The key-word of the future is the improvement. The use of the derivatives of the monomers or copolymerization of different monomers may be an option to obtain conducting polymers, which are more flexible or rigid or even crystalline (to be used, for example, in heterojunction solar cells) as well as which are mechanically and chemically more stable, or have a more advantageous processability, etc. The functionalization of conducting polymers which lead to smart materials interacting and responding to their environment is also a great opportunity. The preparation of self-doped polymers is also a good way to overcome the problems of the ionic charge transport during redox switching and other limitations of the use of the polymer. The other possibility is a combination of the arsenal of materials science with chemistry (electrochemistry) to improve the properties for special purposes. Nanocomposites, hybrid materials based on conducting polymers certainly will be important materials in the future. There is a high expectation concerning electroconducting nanomaterials such as nanofibers, nanorods and other nanostructures based on the supramolecular self-assembly of conducting polymers, for example, in the enhancement of the photoluminescence efficiency by utilization of the energy and charge transfer effect in surface resonance coupling. Manipulation of the microstructures of polymers may improve the performances of both the polymer-based transistors and electrochemical cells. There will be tasks for the chemists, electrochemists in the production and characterization of new materials, for the theoreticians to explain the phenomena observed or will be observed and to predict new opportunities, and also engineers to give a final form of the devices. The conducting polymers are relatively cheap materials; however, the specially improved properties can give a further boost concerning the mass production, which makes the products more inexpensive. For instance, making ink from conducting polymers opens up new horizons for printing sensors, electronic circuits, solar cells, light emitting displays, etc. The new trends can nicely be followed by studying the literature including papers and the topics of conferences.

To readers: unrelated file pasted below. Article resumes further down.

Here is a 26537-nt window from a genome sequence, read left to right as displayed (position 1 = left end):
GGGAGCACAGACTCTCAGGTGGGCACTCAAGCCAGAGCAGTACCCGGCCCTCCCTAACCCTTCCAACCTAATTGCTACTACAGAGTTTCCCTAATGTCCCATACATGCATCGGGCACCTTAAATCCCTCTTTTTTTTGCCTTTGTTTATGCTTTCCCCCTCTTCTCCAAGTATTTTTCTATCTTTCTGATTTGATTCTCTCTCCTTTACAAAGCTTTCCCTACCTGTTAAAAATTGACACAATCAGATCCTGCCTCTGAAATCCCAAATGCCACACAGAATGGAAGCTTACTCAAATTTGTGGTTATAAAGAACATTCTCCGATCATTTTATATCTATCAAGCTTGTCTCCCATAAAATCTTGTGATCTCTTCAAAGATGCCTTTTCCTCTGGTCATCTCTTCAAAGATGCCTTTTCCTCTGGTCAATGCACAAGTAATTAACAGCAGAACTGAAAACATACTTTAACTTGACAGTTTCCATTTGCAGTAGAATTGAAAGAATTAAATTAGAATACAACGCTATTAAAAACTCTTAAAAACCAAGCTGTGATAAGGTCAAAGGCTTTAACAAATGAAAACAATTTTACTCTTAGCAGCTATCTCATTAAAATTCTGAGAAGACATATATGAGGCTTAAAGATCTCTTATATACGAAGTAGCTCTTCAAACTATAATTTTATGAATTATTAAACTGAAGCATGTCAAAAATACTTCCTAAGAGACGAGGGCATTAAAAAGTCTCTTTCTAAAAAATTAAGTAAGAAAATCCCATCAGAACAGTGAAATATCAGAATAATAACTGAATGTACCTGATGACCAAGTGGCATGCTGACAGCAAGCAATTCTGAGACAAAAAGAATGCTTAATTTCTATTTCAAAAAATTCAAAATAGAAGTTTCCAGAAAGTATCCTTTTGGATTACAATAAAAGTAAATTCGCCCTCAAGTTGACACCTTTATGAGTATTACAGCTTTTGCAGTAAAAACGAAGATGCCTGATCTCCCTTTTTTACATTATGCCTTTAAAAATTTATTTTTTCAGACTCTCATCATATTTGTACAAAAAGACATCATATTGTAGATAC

We may expect a continuously improving performance of the new devices due to the new scientific and technological advances, among others the introduction of new materials, improved materials engineering, and more sophisticated device structures.
Considering the rapidly increasing number of applications of polymers in electrochemical cells, it can be declared that electrochemistry is currently moving out of the Bronze Age (that is, typically using metals) and into the era of polymers.
Structure and reactions of some electronically conducting polymers
The first reaction is polaron (radical cation associated with a lattice distortion), and the second bipolaron (dication associated with a strong localized lattice distortion).
| Fig. 8. Structure and redox reactions of polypyrrole.|
There is a color change associated with these reaction: the color change is yellow <==> black.
| Fig. 9. Poly(3,4-ethylenedioxythiophene) (PEDOT).|
Some experimental details on the electropolymerization of aniline
| Fig. 10. The reaction scheme for the electropolymerization of aniline [after the paper of H. Yang and A. J. Bard: J. Electroanal. Chem 339, 423 (1992)].|
| Fig. 11. The cyclic voltammograms and the simultaneously detected frequency changes (frequency decrease is related to the increase of the surface mass) measured by electrochemical quartz crystal nanobalance (EQCN) during the electropolymerization of aniline at a platinum electrode. Sweep rate: 100 mV/s. Solution composition: 0.2 mol/dm3 aniline in 1 mol/dm3 HClO4.|